Yes, it replaces welfare. It’s an ownership share in the planet.

      1. Alternate Delegate

        P.S. The three roles of government: universal education, universal healthcare, and universal basic income. None of them welfare.

      2. tegnost

        Dean Baker convincingly begs to differ…productivity, which is low by historical standards, would be through the roof if automation were replacing jobs.

        IMO there is a darker possibility, which is that automation is destroying jobs but there is little effect on productivity because of some other unmeasured crisis is keeping the number down and bringing into question the purported benefits of automation.

        1. tegnost

          re “ownership share in the planet”, are you saying that the planet owes everyone a thousand dollars a month worth of consumption, and does this income go to everyone on the planet, or does america just own the planet and rent it out to everybody else? And I think it’s absurd to think that there won’t be any jobs. I mean the brain trust of NC has got to be a massive job, do we have to go without NC, because I’d really rather not, thanks…

      3. False Solace

        We haven’t even attempted to make a dent in the ongoing environmental catastrophe. Until we’ve dealt with that and ensured that every individual who needs care has it, nobody has any business saying jobs are going away.

  19. Jason Boxman

    It’s worth noting the foreign trade zones discussed in ProPublica seem to overwhelmingly benefit petrochemical companies and pharmaceuticals; definitely what we ought to be subsidizing, eh? Maybe I can be a foreign trade zone, too.

  20. Steve Roberts

    Just wondering, how many people against Charter / Magnet schools have taught in public schools? The threat of kicking those kids out and sending them back to general public is the only thing that maintains any form of control. My niece teaches at a magnet school for advanced kids and it’s a daily battle to keep any type of order once the kids no longer care.

    The traditional public schools are very small and are basically just places to send kids who literally can’t fit in anywhere else in the system. Many have criminal records, mental disorders that aren’t being treated and parents who stopped caring long ago. It’s their last stop before expulsion.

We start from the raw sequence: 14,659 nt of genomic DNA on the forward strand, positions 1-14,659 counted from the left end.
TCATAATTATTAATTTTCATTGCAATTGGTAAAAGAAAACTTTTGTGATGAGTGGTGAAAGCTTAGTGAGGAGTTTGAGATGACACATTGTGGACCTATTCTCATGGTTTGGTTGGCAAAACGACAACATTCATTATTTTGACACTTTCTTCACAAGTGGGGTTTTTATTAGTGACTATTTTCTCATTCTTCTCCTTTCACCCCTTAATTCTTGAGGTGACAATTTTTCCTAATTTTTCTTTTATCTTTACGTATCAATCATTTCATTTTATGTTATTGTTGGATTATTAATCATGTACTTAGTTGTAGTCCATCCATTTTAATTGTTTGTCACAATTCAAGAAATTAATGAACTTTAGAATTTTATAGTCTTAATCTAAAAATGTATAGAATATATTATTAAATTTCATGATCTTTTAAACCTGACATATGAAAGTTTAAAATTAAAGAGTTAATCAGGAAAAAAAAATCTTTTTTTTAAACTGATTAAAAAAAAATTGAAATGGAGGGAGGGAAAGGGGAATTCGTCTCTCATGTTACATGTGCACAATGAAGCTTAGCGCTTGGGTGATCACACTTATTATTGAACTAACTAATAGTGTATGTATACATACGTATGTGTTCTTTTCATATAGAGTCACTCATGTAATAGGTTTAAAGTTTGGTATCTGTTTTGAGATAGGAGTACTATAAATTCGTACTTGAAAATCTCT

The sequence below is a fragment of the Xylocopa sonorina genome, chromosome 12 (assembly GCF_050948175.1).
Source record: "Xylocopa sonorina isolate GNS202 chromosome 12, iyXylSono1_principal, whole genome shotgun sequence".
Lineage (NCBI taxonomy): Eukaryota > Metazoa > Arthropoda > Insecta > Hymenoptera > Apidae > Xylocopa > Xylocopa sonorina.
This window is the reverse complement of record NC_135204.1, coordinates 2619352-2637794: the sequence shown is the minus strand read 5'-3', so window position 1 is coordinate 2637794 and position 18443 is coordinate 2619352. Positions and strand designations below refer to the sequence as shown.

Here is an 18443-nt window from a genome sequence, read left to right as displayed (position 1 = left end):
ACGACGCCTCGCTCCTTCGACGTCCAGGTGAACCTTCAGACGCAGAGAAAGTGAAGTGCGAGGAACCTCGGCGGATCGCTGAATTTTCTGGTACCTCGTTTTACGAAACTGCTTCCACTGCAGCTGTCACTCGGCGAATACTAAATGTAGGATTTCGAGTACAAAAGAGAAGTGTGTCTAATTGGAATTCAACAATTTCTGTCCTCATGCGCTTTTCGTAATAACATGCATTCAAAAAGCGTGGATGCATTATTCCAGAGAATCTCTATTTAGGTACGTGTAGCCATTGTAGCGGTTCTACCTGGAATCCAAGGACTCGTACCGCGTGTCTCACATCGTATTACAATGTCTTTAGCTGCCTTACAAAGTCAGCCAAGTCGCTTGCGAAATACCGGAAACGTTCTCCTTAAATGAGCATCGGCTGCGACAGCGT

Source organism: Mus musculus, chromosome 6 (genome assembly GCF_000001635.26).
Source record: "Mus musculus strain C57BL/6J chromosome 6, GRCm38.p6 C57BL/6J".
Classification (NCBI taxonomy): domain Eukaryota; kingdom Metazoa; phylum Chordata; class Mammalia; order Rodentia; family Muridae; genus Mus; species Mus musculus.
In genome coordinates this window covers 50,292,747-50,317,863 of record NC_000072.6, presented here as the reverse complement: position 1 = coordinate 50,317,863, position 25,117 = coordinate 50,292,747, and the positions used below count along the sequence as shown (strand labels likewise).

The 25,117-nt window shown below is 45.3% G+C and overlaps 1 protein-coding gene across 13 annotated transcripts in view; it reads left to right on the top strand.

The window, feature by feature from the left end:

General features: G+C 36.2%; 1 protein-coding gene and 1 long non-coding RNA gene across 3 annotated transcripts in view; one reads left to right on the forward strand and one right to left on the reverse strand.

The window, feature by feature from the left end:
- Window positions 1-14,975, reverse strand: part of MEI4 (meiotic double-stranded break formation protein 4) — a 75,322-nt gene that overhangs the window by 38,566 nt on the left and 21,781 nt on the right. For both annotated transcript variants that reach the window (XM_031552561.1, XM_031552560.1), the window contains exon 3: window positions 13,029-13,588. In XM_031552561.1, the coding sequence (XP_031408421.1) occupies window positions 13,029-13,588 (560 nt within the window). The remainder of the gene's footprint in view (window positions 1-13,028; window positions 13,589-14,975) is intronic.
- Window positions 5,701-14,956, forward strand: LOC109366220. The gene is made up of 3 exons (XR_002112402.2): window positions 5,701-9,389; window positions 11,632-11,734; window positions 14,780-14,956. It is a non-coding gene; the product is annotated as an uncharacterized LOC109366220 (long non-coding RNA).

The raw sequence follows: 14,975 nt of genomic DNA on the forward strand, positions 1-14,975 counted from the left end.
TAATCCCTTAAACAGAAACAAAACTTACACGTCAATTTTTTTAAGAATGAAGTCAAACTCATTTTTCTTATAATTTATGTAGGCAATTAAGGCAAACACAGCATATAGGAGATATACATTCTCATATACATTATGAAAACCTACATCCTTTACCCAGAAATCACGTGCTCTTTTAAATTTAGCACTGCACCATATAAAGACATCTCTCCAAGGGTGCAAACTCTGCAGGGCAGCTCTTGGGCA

1. petal

      The article you posted: I guess I am confused about taking the whole class out instead of the student(s) causing the problems? Seems it would be a lot more disruptive to the class than just removing the problem student(removing student from “his audience” as they term it). When I was a kid, we had a disruptive kid in my particular class, and if he acted up, he was sent to the asst. principal’s office to be dealt with. End of. There was no marching the whole class out of the room. I don’t get it. Seems counterproductive, between interrupting the lesson to get everyone else out in the hallway or wherever, and it also gives problem student a “wow, I made this big reaction happen, cool!” thought.

    2. Tom Doak

      The traditional public schools are very small and are basically just places to send kids who literally can’t fit in anywhere else in the system. Many have criminal records, mental disorders that aren’t being treated and parents who stopped caring long ago. It’s their last stop before expulsion.

      This is possibly the most depressing thing I have read on NC. Public schools have been hollowed out to serve only as a threat to those who won’t behave at charter school? And everyone who is there is a future deplorable??

      1. anon y'mouse

        did you notice that their description was not at all different than prison?

        i always felt that i was in prison when i was in public schools. the chain link fences, armed security, bells and infraction discipline reinforced the idea.

        we don’t even need a school-to-prison pipeline.

      2. rd

        Its also the kids too poor or with bad family structures to escape to alternatives.

        However, in the suburbs many of the schools are excellent as the property taxes paid to support the schools are significant because people want to have good schools in the suburbs.

        One of the most unequal things in this country is the funding mechanism for public schools. Small school districts relying on local property taxes means that districts are segregated by wealth (which usually also turns into racial segregation). Even funding schools on a county basis instead of subdivided into numerous school districts would probably make a big difference in education equality.

    3. John k

      Many parents would think it worthwhile to pay the cost of charter schools if the only benefit was that disruptive kids were ejected, not least because the disruptive kids want to be, and sometimes are, copied.
      Society needs to find ways to get these kids to either modify behavior without penalizing the non disruptive kids, for both the kids’ and society’s sake or separate them from the more serious students.
      Just thinking out loud, but maybe a program where they learn a trade, something where they work with their hands?, rather than traditional 3r’s, which they might not be enthused about.